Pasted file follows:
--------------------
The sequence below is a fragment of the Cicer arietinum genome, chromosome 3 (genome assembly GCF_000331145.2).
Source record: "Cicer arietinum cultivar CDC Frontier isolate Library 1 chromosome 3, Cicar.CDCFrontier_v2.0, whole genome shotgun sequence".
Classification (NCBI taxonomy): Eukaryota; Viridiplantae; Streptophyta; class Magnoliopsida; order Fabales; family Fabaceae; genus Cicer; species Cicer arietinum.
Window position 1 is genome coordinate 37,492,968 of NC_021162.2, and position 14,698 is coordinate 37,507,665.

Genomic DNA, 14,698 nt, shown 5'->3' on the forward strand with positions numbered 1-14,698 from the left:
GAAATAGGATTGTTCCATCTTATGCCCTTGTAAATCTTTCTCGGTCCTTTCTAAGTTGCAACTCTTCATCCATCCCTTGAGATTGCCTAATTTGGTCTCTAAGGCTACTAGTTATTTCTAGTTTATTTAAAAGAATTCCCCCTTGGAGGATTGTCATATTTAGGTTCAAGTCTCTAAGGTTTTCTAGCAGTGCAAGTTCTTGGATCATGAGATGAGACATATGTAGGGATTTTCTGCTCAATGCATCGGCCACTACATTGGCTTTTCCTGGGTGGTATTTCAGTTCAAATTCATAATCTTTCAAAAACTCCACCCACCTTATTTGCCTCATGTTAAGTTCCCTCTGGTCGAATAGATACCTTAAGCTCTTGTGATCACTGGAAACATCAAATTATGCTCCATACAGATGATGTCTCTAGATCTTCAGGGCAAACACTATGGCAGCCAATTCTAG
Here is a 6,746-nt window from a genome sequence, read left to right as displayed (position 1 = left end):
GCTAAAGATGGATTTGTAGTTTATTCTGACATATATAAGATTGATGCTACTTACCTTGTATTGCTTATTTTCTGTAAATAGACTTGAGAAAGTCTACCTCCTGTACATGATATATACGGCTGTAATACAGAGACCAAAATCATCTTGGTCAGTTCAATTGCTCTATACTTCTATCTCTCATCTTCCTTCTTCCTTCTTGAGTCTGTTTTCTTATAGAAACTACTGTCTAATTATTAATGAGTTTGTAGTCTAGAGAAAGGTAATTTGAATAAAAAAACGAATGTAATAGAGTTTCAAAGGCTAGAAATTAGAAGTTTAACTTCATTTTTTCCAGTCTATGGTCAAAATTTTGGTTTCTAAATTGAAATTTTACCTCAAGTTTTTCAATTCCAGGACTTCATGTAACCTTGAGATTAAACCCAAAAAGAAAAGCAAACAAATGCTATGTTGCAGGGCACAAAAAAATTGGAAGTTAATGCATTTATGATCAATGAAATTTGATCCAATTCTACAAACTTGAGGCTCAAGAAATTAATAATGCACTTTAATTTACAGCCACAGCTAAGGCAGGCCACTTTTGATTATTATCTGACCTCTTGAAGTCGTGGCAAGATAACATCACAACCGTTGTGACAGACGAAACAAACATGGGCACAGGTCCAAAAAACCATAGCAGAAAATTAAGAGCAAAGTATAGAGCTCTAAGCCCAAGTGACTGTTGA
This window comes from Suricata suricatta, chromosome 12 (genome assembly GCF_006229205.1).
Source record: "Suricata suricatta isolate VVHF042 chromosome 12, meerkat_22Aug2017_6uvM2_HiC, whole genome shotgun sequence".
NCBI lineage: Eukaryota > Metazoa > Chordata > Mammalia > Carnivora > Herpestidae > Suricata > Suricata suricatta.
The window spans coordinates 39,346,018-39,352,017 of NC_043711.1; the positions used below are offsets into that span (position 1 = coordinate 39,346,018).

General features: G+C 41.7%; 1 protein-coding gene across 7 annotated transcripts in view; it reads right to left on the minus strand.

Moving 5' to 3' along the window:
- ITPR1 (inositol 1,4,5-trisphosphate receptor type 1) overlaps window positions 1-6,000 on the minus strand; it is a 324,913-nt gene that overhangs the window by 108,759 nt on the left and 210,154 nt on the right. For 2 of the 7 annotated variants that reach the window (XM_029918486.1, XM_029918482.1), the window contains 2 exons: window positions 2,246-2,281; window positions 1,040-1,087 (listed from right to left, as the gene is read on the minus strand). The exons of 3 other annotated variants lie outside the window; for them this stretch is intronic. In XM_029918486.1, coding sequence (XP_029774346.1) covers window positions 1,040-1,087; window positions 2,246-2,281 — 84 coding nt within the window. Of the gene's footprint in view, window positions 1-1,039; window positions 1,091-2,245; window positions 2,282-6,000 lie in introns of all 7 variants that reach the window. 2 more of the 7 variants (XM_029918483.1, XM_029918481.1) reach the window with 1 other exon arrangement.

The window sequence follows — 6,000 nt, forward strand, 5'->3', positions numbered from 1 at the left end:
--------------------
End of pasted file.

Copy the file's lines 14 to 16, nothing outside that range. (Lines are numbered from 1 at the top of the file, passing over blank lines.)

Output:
Moving 5' to 3' along the window:
- ITPR1 (inositol 1,4,5-trisphosphate receptor type 1) overlaps window positions 1-6,000 on the minus strand; it is a 324,913-nt gene that overhangs the window by 108,759 nt on the left and 210,154 nt on the right. For 2 of the 7 annotated variants that reach the window (XM_029918486.1, XM_029918482.1), the window contains 2 exons: window positions 2,246-2,281; window positions 1,040-1,087 (listed from right to left, as the gene is read on the minus strand). The exons of 3 other annotated variants lie outside the window; for them this stretch is intronic. In XM_029918486.1, coding sequence (XP_029774346.1) covers window positions 1,040-1,087; window positions 2,246-2,281 — 84 coding nt within the window. Of the gene's footprint in view, window positions 1-1,039; window positions 1,091-2,245; window positions 2,282-6,000 lie in introns of all 7 variants that reach the window. 2 more of the 7 variants (XM_029918483.1, XM_029918481.1) reach the window with 1 other exon arrangement.

The window sequence follows — 6,000 nt, forward strand, 5'->3', positions numbered from 1 at the left end: